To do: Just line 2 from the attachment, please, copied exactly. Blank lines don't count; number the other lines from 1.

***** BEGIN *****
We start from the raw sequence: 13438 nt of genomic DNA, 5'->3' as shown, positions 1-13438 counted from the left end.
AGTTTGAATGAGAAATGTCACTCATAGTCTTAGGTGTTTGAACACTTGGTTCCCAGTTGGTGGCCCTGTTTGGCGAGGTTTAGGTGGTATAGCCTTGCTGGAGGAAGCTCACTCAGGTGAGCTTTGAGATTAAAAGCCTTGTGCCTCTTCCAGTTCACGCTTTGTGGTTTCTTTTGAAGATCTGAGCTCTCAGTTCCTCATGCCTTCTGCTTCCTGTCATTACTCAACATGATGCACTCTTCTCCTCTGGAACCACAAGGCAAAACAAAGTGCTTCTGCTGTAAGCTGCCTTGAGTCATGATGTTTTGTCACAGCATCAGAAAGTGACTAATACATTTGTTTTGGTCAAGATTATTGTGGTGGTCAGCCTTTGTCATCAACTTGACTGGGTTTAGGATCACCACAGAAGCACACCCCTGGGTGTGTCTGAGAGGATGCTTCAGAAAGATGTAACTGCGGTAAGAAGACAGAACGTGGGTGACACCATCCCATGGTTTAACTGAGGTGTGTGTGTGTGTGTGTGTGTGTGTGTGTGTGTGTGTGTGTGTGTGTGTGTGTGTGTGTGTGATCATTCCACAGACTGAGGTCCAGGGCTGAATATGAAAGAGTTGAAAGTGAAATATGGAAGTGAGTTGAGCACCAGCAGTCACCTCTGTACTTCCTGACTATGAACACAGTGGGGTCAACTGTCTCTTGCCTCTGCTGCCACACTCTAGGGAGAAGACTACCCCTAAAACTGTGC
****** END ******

AGTTTGAATGAGAAATGTCACTCATAGTCTTAGGTGTTTGAACACTTGGTTCCCAGTTGGTGGCCCTGTTTGGCGAGGTTTAGGTGGTATAGCCTTGCTGGAGGAAGCTCACTCAGGTGAGCTTTGAGATTAAAAGCCTTGTGCCTCTTCCAGTTCACGCTTTGTGGTTTCTTTTGAAGATCTGAGCTCTCAGTTCCTCATGCCTTCTGCTTCCTGTCATTACTCAACATGATGCACTCTTCTCCTCTGGAACCACAAGGCAAAACAAAGTGCTTCTGCTGTAAGCTGCCTTGAGTCATGATGTTTTGTCACAGCATCAGAAAGTGACTAATACATTTGTTTTGGTCAAGATTATTGTGGTGGTCAGCCTTTGTCATCAACTTGACTGGGTTTAGGATCACCACAGAAGCACACCCCTGGGTGTGTCTGAGAGGATGCTTCAGAAAGATGTAACTGCGGTAAGAAGACAGAACGTGGGTGACACCATCCCATGGTTTAACTGAGGTGTGTGTGTGTGTGTGTGTGTGTGTGTGTGTGTGTGTGTGTGTGTGTGTGTGTGTGTGTGTGATCATTCCACAGACTGAGGTCCAGGGCTGAATATGAAAGAGTTGAAAGTGAAATATGGAAGTGAGTTGAGCACCAGCAGTCACCTCTGTACTTCCTGACTATGAACACAGTGGGGTCAACTGTCTCTTGCCTCTGCTGCCACACTCTAGGGAGAAGACTACCCCTAAAACTGTGC